According to Joshua L. Harris, a Disney Designer, Historian & Futurist, the Walt Disney Company – specifically the Magic Kingdom Park at Walt Disney World has been steadily reducing the amount of time Guests enjoy attractions.
A decade ago, he was walking around the Magic Kingdom Park and felt that the once magical atmosphere had changed from how he remembered it. But he questioned whether or not his feelings were due to nostalgia over visiting the Park when he was younger or if something had actually changed. As such, he decided to do some research, and his findings were shocking.
He built a timeline displaying every attraction that ever exited at the Magic Kingdom Park from its opening day in 1971 through 2021 – its 50th-anniversary celebration. Once compiled, he added the time a Guest spends enjoying a show, ride, or attraction. What was the result? If you entered the theme Park in 1972, you would have spent 4 hours and 48 minutes on rides and attractions (if you enjoyed every single attraction once). If you visited in the Summer of 1992 – you would have spent 6 hours and 45 minutes on rides and attractions – again, if you enjoyed each attraction once. This metric is surprising because it shows that over the first 20 years of Walt Disney World Resort, there was a 41% rise in the number of things to do in the theme Park – making price increases justifiable throughout the 70s, 80s, and even 90s.
Magic in the New Millennium
But something happened in the 2000s. If you visited the Park in October of 2021, you would have only spent 3 hours and 28 minutes enjoying attractions – a nearly 50% drop from the value of attraction time since 1992. To be fair, this figure pre-dates the addition of Tron Lightcycle Run. But even including it, it’s only about a one-minute ride – bringing that figure to 3 hours and 29 minutes – still far less than 6 hours, 45 minutes.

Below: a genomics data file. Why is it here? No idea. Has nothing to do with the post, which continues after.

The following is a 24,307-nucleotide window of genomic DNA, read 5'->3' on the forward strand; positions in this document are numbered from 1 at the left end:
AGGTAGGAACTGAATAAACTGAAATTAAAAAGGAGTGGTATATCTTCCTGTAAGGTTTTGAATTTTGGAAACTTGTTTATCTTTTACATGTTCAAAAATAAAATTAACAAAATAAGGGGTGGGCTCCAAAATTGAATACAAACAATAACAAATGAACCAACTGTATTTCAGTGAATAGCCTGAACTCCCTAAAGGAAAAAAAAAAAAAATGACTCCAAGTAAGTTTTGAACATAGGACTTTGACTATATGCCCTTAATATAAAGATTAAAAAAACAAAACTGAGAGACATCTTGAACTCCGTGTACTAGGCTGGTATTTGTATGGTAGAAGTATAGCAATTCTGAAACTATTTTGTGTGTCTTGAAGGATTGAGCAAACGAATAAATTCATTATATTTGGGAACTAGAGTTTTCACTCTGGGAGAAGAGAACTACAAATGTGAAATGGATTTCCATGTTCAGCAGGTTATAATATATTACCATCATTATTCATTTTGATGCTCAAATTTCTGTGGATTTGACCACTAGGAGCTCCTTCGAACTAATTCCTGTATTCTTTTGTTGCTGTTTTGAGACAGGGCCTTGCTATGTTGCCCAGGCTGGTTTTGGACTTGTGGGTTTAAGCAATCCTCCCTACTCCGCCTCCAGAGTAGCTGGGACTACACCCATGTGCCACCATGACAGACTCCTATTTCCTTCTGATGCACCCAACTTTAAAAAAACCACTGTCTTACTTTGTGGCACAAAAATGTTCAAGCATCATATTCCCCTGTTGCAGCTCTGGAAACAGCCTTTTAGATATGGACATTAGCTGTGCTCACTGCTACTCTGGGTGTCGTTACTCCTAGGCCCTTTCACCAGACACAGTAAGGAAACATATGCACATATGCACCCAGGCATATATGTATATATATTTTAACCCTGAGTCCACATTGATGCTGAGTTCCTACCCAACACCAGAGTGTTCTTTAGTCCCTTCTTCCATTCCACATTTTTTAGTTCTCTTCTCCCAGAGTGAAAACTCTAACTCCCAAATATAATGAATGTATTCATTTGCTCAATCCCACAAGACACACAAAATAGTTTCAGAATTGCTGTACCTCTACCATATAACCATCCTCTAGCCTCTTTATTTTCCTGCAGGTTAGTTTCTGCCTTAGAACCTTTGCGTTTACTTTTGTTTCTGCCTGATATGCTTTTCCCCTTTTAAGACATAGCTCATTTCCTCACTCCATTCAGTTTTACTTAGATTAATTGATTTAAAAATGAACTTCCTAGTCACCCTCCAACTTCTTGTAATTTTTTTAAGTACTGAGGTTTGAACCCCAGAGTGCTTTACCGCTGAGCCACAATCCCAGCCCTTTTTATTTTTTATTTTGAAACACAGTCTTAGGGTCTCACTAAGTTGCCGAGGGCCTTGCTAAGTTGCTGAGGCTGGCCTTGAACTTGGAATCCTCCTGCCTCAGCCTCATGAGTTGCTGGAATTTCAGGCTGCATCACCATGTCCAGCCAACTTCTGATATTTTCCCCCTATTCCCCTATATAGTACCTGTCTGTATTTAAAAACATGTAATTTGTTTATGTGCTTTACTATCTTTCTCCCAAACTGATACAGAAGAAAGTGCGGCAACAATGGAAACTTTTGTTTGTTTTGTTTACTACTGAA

But what exactly happened? The Magic Kingdom didn’t see a 50% decrease in its attractions. If anything, the number of attractions increased with additions such as the Fantasyland Expansion.
Year over year, Disney began to systematically chip away at the time Guests would enjoy existing attractions. For example, in 1992, the Country Bear Jamboree was 16 minutes long – today, it’s 11 minutes. Similarly, the Enchanted Tiki Room was shortened as well. In addition, there were former attractions such as American Journeys, which was a 19-minute-long show, and in it’s place today is Monsters, Inc. Laugh Floor, which produces a 10 minute long show. Likewise, there was The Walt Disney Story at Magic Kingdom (a 22-minute film about Walt Disney), now a meet-and-greet location with Mickey Mouse. And even though there have been additions such as Tron Lightcycle Run or the Seven Dwarfs Mine Train roller coaster, the Park no longer has Mission to Mars (or the subsequent Alien Encounter/Stitch’s Great Escape) or the Snow White dark ride.
Presumably, many of these changes were to accommodate higher volumes of people in shorter time frames and allow Guests more time to shop, eat, and spend money within the Park. But whatever the reason, it’s something to remember as the price of a one-day ticket goes up at a rate ten times that of inflation. And you still may have to purchase Individual Lighting Lanes or Genie+ to enjoy all the attractions in a single day.
Price Per Hour
These infographics also show another interesting metric – the price you pay per hour to enjoy the attractions. That is to say, the cost of admission is divided by the time required to enjoy the attractions. In 1992, this figure was about $10 per hour. Today, after adjusting for inflation, you’re looking at about $46 (these numbers do not include the price of parking, Genie+, or Lightning Lanes).
So maybe if Walt Disney World Resort is struggling to keep their Park attendance up year after year – they may want to begin by investing more into their theme parks and increasing the value they provide. Otherwise…tomorrow may not be as great, big, and beautiful as Disney hopes.